Tottenham with a priceless late equaliser as Harry Redknapp's men continue to inch to safety. A week that started with Carling Cup anguish ended with Premier League survival looking more assured.
And Keane has been central to the Redknapp revival with a goal in Wednesday's 4-0 romp against Middlesbrough and yesterday's timely intervention to dash Sunderland's hopes of victory.
Relieved Redknapp said: 'It was a big point for us in the end. We got off to a bad start when they scored but then we dominated the game. We had all the possession but we missed a load of chances and you began to think that this wasn't going to be our day.
'You start to wonder with two minutes to go, but then Robbie comes up with a goal. I was not angry with the players, just frustrated when it didn't look like we were going to get our reward.
'You never give up. I ended with three at the back and seven forwards, but we had to go for it. They could have picked us off on the break but we had to take that chance. We needed the point. It's still very open at the bottom of the table but I think we have enough to stay up. We are in good form.'
The point will not damage Sunderland's hopes either - but three would have been priceless, albeit hardly deserved. Manager Ricky Sbragia learned to his cost that there is no such thing as safety in numbers as his massed defensive ranks were eventually breached.
No doubt the fledgling manager's brief is to keep his team in the Premier League, but if he aims to do it this way then pity their poor fans. For those who were looking for a performance of culture and entertainment, Kieran Richardson's third-minute goal was probably the worst thing that could have happened.
The midfielder produced a gem. He pounced on the ball when it ran loose from a Steed Malbranque challenge on Ledley King, left despairing Jonathan Woodgate in his wake and neatly chipped Heurelho Gomes.
After that early breakthrough, though, you could almost sense the home team reaching for the wood and nails to board up their goal. Sunderland did have their rare moments in attack. Gomes dropped the ball during one moment of pressure but recovered, while Djibril Cisse twice went close. Sunderland's chances, however, were few and far between compared to the opposition.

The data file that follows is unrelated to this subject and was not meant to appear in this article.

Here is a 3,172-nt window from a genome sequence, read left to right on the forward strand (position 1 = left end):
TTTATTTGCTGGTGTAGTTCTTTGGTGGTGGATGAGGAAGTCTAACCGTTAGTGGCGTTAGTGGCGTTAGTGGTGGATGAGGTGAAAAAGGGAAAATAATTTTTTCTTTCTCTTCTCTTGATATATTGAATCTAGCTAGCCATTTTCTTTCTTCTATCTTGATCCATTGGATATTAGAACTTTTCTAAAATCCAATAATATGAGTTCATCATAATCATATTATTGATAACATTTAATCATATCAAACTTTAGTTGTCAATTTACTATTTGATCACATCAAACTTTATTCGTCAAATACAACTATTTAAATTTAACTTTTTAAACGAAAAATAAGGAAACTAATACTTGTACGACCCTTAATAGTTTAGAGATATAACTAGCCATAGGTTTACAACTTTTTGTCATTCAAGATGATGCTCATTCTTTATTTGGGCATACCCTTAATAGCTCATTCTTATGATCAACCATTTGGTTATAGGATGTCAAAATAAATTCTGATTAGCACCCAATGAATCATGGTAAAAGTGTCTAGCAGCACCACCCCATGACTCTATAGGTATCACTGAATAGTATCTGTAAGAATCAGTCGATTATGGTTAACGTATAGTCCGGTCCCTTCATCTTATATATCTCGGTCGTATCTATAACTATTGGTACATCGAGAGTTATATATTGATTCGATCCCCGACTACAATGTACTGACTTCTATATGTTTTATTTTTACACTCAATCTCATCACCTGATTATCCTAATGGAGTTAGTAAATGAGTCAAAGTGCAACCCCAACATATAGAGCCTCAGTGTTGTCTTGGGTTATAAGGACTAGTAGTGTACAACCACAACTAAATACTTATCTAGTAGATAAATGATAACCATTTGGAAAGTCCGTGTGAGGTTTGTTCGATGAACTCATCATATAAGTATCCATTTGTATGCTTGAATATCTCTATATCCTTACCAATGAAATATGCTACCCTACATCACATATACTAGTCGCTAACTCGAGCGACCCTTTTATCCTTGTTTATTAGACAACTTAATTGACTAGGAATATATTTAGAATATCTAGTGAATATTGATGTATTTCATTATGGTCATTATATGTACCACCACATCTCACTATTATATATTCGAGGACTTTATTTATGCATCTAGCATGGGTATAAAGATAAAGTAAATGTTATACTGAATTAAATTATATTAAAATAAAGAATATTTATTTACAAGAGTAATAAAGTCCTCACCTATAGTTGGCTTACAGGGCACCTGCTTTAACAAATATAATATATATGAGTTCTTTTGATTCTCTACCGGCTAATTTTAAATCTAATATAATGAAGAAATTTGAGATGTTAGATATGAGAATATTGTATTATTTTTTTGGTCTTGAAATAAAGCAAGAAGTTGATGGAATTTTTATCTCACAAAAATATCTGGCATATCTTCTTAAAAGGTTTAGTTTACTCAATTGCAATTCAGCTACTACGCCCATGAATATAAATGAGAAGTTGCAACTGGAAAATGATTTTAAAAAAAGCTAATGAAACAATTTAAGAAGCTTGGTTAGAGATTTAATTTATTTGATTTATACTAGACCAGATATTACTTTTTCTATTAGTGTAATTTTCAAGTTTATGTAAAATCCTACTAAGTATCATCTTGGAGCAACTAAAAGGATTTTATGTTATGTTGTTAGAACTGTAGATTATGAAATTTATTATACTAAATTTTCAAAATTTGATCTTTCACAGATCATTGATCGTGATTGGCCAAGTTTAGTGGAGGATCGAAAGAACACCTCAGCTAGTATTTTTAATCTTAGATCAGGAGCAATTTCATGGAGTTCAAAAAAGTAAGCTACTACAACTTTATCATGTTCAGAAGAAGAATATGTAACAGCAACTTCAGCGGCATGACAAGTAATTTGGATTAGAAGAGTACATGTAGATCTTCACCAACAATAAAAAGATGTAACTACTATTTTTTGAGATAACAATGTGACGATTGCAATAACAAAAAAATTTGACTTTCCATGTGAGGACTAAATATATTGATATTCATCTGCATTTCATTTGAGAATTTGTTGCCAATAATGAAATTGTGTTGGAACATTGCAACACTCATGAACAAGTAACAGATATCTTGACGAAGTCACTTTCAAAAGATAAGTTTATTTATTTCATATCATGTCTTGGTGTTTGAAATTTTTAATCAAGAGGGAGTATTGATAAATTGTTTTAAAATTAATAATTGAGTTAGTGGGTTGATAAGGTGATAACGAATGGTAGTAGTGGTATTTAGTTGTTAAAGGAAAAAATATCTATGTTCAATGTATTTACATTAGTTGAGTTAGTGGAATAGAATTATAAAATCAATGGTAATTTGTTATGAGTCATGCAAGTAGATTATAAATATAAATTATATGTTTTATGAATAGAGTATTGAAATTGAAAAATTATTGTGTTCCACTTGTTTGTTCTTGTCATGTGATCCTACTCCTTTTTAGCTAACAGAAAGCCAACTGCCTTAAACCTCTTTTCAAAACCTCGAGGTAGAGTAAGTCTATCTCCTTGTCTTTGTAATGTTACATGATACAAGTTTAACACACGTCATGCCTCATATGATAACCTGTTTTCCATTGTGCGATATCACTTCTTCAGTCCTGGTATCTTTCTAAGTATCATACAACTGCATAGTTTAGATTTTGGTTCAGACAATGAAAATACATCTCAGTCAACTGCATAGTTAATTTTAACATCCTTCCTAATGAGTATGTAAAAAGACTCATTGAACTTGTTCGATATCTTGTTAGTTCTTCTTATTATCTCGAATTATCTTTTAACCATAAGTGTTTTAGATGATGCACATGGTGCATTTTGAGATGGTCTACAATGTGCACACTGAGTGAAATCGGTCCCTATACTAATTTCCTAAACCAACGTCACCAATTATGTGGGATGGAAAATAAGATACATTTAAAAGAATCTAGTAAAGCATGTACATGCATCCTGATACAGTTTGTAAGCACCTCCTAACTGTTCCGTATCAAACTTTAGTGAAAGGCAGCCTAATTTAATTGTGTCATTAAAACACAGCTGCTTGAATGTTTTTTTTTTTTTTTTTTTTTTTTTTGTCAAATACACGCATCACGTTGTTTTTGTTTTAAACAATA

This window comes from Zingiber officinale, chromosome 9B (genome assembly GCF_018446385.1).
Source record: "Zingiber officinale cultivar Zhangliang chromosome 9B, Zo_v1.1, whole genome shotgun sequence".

It was always going to be a dangerous tactic that Sbragia chose to adopt.
With even a watertight defence, defying opponents to breach it can be tricky. One slip, one second of carelessness - or even a moment of Richardson-type artistry - and the game could be up. And nobody could hold up the Sunderland rearguard as an example of total security. Darren Bent should have levelled when Dean Whitehead's terrible miskick left the striker with only Marton Fulop to beat in the 58th minute, but he skied the ball over the bar.
Keane was provided with another good chance that he put over a few minutes later. But it was never a hopeless task and Spurs did not need the four minutes of added time to score the vital equaliser as Sunderland failed to clear a corner, Bent swung in a cross and Keane was first to the ball, getting in front of Tal Ben- Haim to crack a right-footer out of Fulop's reach.
Sbragia said: 'We got off to a good start but we went on the back foot and let them dictate the game when we should have dictated. It was the same old story. We got careless and we got punished for it.
'Spurs threw caution to the wind but, for some reason, we lost our discipline.
'I'm not going to give the players a rollicking, but to win matches the front two players have to do more - and today they didn't play well.
'We don't have to do anything daft. We just have to keep our shape, and we simply didn't do that.'
Sbragia was also critical of former Manchester United midfielder Richardson, whose 10th booking of the season for a foul on Aaron Lennon means he will miss two matches through suspension.
'He lost his head - and it has cost him and us,' added the Sunderland manager.